Well...that means I'm a black man! Ohhh great! Not only do I face oppression on so many other levels, but now I've got this new added burden of being perceived as a black man, should I choose to transition or present myself as male? I’ve been presenting myself as male for years now without really calling it that.

Now I would have to routinely see white women clutch their purses and turn up their noses, and white men feel threatened/disgusted by my very existence. I did not, do not ... want to be a black man.

But, unfortunately, I don't have much choice in the matter. And I'll explain what I mean.

I am not a woman. I have the body of the woman but anyone who knows me or gets to know me will quickly find out that … well, I'm not. I was not exactly socialized as a girl as a kid. My mother was this strong alpha-female who never said anything about people wanting to hold me back for being a black woman.

She climbed the rungs of the police department slowly, steadily. In short, my mother was a warrior who did not let her femaleness identify her. She didn't revel in femininity, she didn't talk about feminist politics. In fact, she wasn't especially feminine except when she went undercover some nights.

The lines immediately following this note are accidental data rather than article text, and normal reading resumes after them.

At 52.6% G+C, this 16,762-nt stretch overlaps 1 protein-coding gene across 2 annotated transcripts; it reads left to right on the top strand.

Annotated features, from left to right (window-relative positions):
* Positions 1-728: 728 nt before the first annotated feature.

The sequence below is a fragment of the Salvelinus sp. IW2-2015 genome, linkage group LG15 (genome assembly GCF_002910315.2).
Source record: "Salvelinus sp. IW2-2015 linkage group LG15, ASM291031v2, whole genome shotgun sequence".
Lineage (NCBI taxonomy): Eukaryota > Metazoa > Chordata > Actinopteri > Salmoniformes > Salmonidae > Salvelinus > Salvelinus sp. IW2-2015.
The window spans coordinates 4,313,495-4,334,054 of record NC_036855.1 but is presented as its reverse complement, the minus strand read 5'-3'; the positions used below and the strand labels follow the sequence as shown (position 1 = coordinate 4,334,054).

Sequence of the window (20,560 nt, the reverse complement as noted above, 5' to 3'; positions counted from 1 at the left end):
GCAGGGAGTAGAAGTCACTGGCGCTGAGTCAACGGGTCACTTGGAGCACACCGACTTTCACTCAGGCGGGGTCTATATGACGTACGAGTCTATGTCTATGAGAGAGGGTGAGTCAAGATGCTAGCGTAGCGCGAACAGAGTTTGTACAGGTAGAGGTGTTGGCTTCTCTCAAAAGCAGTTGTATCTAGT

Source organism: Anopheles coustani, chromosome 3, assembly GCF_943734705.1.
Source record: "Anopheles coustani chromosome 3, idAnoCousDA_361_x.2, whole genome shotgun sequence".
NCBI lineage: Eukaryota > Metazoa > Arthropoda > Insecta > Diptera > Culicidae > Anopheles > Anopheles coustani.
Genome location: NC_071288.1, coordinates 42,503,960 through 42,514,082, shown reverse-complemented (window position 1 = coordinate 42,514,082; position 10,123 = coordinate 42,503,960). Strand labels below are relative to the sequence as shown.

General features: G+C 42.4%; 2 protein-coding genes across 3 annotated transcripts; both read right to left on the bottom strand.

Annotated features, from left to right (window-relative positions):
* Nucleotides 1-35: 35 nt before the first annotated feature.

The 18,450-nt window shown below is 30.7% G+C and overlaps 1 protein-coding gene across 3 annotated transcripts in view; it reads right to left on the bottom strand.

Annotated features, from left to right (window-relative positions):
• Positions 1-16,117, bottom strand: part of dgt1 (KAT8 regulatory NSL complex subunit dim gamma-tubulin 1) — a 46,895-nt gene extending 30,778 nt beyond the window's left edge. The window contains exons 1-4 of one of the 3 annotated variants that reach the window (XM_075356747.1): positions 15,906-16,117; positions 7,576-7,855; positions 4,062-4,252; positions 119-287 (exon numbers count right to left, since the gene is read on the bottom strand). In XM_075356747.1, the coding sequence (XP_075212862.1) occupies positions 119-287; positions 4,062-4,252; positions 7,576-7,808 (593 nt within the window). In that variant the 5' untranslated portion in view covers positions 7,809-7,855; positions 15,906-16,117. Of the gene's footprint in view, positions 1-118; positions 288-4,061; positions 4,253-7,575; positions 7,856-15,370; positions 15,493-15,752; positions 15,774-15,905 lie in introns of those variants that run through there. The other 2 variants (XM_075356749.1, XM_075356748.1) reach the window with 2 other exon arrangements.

I always saw myself as a boy. By the time I was around six or seven and it was socially unacceptable to do "boy things" I started keeping this to myself. I let people call me "she" and "her" – but it never really fit.

Everyone assumed I was a tomboy. My stepfather and mother tried their hardest to make me dress like a little girl. I was actually punished by my stepfather for whistling among other things (which he thought was what boys do) and I wasn't allowed to wear certain “boyish” outfits.